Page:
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EyeGate's eye drug not as effective as steroid treatment in late stage study

EyeGate Pharmaceuticals Inc.'s EGP-437 drug was not as effective as a steroid medicine in treating inflammation of the middle layer of the eye, a late stage study showed.

The Waltham, Mass.-based specialty pharmaceutical company compared the safety and efficacy of EGP-437 with prednisolone acetate ophthalmic solution, a steroid treatment, in patients with noninfectious anterior segment uveitis.

Anterior uveitis is a condition characterized by inflammation in the front area of the eye, including the iris and the adjacent ciliary body. The inflamed iris causes the shedding of white blood cells into the anterior chamber.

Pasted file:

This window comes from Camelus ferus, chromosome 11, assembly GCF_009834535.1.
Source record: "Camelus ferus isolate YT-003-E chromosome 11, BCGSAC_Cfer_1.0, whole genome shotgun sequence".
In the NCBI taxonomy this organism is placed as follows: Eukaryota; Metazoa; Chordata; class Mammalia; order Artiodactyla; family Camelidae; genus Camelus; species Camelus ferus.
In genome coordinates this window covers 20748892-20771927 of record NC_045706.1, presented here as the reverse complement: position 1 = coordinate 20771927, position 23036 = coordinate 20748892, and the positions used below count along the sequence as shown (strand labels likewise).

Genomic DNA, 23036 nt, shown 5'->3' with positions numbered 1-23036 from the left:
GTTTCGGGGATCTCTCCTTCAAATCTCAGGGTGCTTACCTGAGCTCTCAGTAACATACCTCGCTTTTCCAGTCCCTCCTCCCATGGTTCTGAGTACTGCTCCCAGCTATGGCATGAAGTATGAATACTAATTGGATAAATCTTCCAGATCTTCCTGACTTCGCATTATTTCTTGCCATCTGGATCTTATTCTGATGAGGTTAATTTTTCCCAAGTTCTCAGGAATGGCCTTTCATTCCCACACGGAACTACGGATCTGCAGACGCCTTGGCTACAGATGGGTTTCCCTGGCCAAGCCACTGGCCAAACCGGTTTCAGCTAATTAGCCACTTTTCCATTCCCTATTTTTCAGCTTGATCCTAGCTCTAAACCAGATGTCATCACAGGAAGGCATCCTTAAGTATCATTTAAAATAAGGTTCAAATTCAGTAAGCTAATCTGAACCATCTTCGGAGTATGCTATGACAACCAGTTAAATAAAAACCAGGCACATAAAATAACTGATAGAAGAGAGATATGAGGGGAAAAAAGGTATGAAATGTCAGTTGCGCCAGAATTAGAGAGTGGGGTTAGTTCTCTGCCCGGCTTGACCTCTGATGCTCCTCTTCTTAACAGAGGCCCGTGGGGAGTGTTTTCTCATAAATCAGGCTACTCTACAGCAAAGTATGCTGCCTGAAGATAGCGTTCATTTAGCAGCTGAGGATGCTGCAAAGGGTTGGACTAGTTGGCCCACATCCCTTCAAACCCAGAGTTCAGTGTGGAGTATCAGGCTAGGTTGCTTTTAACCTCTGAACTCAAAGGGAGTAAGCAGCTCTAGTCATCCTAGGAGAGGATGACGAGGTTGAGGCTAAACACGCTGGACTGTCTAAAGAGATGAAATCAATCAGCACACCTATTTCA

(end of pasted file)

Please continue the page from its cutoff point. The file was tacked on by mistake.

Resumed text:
The company found that the drug showed some clinical efficacy, but after 14 days of treatment, EGP-437 failed to work as well as the steroid treatment. EyeGate intends to review the data and determine strategic options for the drug going forward.

Eyegate President and CEO Stephen From said the company will now shift focus to key clinical trials for its ocular bandage gel product, which is intended to treat patients with corneal surface damage.